Skinny burgers, fiery grill make a hot combination

HAPPY EATER

February 14, 1993|By ROB KASPER

The other night I melted the meat thermometer. It began as many household disasters do, with the best of intentions. I wanted to make sure the hamburgers I was grilling had an internal temperature of at least 160 degrees Fahrenheit.

That's the temperature health authorities have said kills bacterium E. coli 0157:H7 -- the culprit linked to death and illness of people who ate tainted Jack-in-the-Box burgers in Washington state.

Washington state is on the other side of the country. And there have been no reports of tainted meat here. But I wanted to be extraordinarily careful.

Moreover, I wasn't sure just how warm the innards were of the burgers I cook on my backyard grill. So, just to be safe, the other night I made the barbecue grill fire a little hotter than normal.

Then I made the hamburger patties considerably skinnier than my regular thick-as-a-dictionary models. These were thin as a Monday afternoon newspaper.

And, finally, instead of relying on my usual test for doneness, eyeballing the meat, I stuck a meat thermometer -- the glass-covered kind you buy in a grocery store and jam in a roast or turkey -- into the middle of a burger.

Things got out of hand. And by the time I pulled what was supposed to be the main course off the fire, every item on the grill -- the burgers, the grill and meat thermometer -- was scorched.

The red marker in the thermometer had climbed past the lines for 160 degrees, (beef, medium), moved past 175 (lamb, well) and even shot beyond the 185 (poultry) point. The marker went off the charts, way up there to the top of the thermometer, where it remains, perhaps fried in fear, at this moment.

Before the fiery commotion, I had taken a few other cautionary steps. In my time on earth I have slapped a few hamburgers together. And as I slapped these together, I compared how this batch of meat measured up to the ground chuck of past.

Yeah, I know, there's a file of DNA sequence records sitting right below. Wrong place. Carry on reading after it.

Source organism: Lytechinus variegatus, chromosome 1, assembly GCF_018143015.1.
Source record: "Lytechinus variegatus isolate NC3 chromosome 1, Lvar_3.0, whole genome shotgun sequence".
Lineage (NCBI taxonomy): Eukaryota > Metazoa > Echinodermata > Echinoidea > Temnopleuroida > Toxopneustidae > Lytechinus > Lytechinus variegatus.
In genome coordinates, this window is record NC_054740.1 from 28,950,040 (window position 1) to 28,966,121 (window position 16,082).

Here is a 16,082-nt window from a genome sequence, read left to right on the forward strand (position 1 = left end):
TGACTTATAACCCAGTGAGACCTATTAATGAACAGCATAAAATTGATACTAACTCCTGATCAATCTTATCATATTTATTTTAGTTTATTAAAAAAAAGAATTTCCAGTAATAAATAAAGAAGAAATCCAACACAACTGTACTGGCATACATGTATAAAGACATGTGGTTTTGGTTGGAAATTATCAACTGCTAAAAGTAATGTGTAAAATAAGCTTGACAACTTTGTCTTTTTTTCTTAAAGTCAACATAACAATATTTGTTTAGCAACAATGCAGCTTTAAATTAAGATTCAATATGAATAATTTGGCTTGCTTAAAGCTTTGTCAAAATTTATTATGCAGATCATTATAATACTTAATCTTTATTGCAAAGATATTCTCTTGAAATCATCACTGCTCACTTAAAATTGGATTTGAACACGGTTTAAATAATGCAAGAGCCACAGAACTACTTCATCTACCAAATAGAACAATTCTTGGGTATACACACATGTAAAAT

Did it look out of the ordinary? Did it have an unusual aroma? Did it feel right?

I realized that putting the hamburger through this touchy-feely test had no scientific basis. Bacteria that tainted the Washington state meat were detected by experts using sophisticated equipment.

But like most rituals, my manual inspection of the raw hamburger was reassuring to me.

I made the patties thinner than usual because authorities have said that the dangerous bacteria can be killed if a burger is cooked all the way through, so the meat is gray in the middle, with no blood or bloody juices. This is easier to do when the patties are as thin as a newspaper.

I felt uneasy making these puny patties. To me they were the antithesis of what a burger should be. A burger should be fat, sloppy, indulgent, spilling over with juices and flavor. And the middle should be pink, or even red.

Alas, it appeared that big, bloody burgers has joined the ever-growing list of risky eats. Ironically, when I brought the charred burgers in from the grill, I found some red liquid in the middle of them.

It turned out to be red fuel oil. It once was in the thermometer and would shoot up and down the tube as temperatures got hotter or colder. The other night, however, when the bottom of the glass tube melted, it streamed into a burger.

The hole in the bottom of the thermometer casing looked as if it had been made by a rung on the barbecue grill.

What happened, I figured, is that the thermometer slipped through the skinny burger, came to rest on the overheated grill, ++ and the casing melted.

The fuel oil smelled bad, so just to be safe, I carved out sections of the burgers that were red. The next day I was told by the folks who make the thermometer, Chaney Instruments of Lake Geneva, Wisc., that the liquid was nontoxic..

I also ended up slicing off the bottoms of several of the extremely cooked burgers. They were more like leather than burger.

The meal was less than a success. The kids were suspicious of the cut up burgers. One asked why the bottoms were black. Several eaters switched their entree choice to leftover ham.

The whole experience taught me several things. First, don't stick a meat thermometer in a skinny burger while it is on the barbecue grill. A better procedure would have been to jam a metal, instant-read thermometer in the burger. Or I could have stuck the glass-covered thermometer in a burger on a plate.

And, more importantly, the incident reminded me that overreaction, even in such a serious matter as trying to prevent food poisoning, can be foolish.

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